Prison Sentence for Attorney in Black-Market Baby Selling Ring

Hilary Neiman worked with Poway attorney Theresa Erickson and others to sell the babies for $100,000 each

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    NEWSLETTERS

    Brandi Powell
    Hilary Neiman was captured leaving the downtown courthouse on Thursday, Dec. 2.

    One of the women who ran an international baby-selling ring will spend a year in prison.

    Maryland attorney Hilary Neiman admitted she and other attorneys including one from Poway solicited women to go to the Ukraine to get embyros implanted. The defendants then arranged surrogate mothers with intended parents through an illegal contract.

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    Doctor Samuel Wood from the Reproductive Sciences Center calls Theresa Erickson's criminal acts shocking, terrible, unforgivable, and a poor reflection of the community as a whole. Erickson, of Poway, admitted to authorities that she was part of a black market baby-selling ring. (Published Wednesday, Aug 10, 2011)

    Hilary Neiman worked with Poway attorney Theresa Erickson, 43, and other conspirators to sell the babies for $100,000 each, U.S. Attorney Laura Duffy said.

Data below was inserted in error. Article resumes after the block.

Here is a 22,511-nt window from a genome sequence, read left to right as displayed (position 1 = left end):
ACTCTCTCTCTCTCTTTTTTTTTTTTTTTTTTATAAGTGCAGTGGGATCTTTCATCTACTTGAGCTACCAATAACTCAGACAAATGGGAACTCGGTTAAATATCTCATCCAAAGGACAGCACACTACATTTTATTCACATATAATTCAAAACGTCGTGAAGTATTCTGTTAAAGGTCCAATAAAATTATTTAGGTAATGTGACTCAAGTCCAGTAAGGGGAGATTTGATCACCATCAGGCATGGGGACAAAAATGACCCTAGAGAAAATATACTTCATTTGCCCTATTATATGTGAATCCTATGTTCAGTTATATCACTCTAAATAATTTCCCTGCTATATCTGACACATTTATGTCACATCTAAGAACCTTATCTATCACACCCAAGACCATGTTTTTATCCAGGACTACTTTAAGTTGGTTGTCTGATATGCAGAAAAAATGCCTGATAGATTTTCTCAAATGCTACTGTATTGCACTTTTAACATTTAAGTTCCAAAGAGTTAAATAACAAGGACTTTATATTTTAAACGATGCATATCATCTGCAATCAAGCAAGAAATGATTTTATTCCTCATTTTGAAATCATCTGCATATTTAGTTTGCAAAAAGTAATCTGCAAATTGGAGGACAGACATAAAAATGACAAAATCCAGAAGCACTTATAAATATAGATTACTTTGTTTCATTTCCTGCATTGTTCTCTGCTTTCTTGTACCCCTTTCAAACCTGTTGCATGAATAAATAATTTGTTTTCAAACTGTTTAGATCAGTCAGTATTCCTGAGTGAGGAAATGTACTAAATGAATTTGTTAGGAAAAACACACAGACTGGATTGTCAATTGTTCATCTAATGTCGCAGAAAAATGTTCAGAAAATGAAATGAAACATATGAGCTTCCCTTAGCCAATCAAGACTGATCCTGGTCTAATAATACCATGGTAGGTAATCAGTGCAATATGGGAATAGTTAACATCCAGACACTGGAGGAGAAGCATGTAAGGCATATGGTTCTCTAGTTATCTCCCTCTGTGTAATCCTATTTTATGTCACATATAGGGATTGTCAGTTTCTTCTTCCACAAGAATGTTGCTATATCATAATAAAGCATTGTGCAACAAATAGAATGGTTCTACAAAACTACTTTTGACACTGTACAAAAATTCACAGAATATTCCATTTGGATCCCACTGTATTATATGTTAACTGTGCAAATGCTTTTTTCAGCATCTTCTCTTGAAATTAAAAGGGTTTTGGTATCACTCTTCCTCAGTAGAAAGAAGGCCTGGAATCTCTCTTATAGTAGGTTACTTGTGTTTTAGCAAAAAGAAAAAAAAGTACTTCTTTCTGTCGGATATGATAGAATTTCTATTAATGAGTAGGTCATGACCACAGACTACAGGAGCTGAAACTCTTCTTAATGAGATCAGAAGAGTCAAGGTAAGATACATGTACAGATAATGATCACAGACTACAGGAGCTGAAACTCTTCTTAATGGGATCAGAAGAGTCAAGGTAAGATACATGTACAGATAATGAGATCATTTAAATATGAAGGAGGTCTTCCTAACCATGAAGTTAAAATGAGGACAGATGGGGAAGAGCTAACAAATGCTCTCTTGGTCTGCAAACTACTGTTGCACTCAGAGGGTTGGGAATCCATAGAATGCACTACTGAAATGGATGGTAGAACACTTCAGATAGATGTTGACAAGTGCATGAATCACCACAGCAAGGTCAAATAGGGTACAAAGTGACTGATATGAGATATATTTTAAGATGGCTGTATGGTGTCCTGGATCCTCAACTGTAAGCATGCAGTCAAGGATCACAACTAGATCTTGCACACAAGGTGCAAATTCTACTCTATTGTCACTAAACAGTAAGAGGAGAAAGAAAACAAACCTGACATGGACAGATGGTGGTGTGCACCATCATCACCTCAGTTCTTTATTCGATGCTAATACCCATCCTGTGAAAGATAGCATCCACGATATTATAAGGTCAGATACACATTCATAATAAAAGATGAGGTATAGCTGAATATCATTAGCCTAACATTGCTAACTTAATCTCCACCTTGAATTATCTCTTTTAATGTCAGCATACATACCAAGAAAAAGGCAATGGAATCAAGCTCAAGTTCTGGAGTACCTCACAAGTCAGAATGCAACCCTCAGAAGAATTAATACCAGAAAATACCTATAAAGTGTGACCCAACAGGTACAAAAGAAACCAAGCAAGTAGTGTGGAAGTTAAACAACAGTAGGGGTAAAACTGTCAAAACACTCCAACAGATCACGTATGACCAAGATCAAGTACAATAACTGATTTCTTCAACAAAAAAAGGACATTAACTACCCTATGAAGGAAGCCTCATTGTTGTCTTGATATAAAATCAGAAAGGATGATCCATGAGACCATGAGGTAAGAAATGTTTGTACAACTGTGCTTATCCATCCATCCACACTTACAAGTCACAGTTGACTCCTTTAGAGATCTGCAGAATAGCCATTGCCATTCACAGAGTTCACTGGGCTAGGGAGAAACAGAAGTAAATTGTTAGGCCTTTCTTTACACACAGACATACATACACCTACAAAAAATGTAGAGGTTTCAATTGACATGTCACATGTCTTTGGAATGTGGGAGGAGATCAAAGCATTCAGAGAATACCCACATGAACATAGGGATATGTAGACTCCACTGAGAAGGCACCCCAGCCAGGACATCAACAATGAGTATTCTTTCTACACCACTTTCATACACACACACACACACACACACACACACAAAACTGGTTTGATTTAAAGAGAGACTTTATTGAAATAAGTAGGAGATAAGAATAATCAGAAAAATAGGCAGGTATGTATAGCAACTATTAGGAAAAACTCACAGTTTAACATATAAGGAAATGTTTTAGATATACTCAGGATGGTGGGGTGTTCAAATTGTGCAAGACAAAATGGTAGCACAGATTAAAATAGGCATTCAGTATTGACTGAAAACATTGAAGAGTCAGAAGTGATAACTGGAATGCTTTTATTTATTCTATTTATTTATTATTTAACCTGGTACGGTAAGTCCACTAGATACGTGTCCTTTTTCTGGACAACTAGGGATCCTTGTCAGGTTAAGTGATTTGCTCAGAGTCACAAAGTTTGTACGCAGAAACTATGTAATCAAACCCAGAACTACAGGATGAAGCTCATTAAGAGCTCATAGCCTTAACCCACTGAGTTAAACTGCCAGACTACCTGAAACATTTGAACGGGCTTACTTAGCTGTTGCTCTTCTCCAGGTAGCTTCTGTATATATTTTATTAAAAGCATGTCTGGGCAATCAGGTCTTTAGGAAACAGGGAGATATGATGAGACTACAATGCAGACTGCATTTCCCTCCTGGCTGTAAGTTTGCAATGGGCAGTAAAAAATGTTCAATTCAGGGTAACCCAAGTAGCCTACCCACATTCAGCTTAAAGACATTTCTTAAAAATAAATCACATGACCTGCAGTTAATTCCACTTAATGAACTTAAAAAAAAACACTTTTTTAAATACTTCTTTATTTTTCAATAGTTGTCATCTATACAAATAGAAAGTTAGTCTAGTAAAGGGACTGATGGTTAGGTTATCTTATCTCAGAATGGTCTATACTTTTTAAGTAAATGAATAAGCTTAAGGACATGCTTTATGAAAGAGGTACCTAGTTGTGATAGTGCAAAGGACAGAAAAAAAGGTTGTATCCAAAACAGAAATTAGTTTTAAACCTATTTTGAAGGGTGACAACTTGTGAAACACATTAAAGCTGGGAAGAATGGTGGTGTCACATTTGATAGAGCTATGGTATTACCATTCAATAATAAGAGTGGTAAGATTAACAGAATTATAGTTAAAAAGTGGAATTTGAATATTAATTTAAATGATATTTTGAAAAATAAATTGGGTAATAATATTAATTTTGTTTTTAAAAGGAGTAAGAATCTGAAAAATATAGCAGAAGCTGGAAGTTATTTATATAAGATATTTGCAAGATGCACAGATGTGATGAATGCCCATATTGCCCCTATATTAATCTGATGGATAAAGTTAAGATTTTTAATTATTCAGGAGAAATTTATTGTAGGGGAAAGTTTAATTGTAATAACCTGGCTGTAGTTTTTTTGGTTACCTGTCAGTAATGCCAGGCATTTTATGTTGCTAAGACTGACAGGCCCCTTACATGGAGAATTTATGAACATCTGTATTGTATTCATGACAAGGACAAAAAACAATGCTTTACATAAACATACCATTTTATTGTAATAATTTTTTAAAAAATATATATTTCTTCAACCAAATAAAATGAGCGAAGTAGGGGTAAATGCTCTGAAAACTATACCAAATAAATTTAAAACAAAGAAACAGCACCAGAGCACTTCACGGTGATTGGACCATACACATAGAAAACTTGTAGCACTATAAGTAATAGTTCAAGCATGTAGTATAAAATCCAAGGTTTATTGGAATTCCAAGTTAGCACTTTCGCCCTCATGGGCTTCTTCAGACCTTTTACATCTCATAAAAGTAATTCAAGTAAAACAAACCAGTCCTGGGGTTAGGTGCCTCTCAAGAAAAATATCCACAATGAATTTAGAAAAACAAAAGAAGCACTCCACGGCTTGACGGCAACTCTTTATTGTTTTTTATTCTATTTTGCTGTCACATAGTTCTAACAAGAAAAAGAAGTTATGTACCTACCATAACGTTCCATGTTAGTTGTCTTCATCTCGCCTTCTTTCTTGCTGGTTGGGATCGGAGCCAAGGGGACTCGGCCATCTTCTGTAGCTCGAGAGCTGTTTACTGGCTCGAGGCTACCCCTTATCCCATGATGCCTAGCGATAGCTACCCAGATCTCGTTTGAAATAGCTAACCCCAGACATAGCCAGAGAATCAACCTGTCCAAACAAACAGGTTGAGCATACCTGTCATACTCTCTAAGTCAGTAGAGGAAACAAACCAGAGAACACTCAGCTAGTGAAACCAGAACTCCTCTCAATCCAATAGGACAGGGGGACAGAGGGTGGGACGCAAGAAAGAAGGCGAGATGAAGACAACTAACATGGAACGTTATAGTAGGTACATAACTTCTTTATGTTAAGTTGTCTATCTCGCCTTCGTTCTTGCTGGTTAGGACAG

The ring targeted unsuspecting parents, claiming the babies were available because the original family had backed out of the arrangement.

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    One of the surrogates, a San Diego woman who asked to be identified only as Heather, explained what happened after she realized there was no family waiting for the child she was carrying.

    "I felt trapped what can I do now, I'm pregnant, it's not like I can just back out and decide not to work with them," she told NBCSanDiego.

    As part of her sentence, Neiman will spend 12 months in prison and must pay $20,000 in restitution for the victims. She has already forfeited more than $100,000 to the government.

    The final restitution amount to victims of the ring will be decided in March.

    In August, Erickson admitted to submitting false documents to the San Diego Superior Court, which stated the unborn babies were the products of a legitimate surrogacy arrangement, Duffy said.

    Once the papers were filed the court, Duffy said Erickson would then add the names of the parents who had purchased the child.

    The ring also requested money from state programs to pay hospital fees.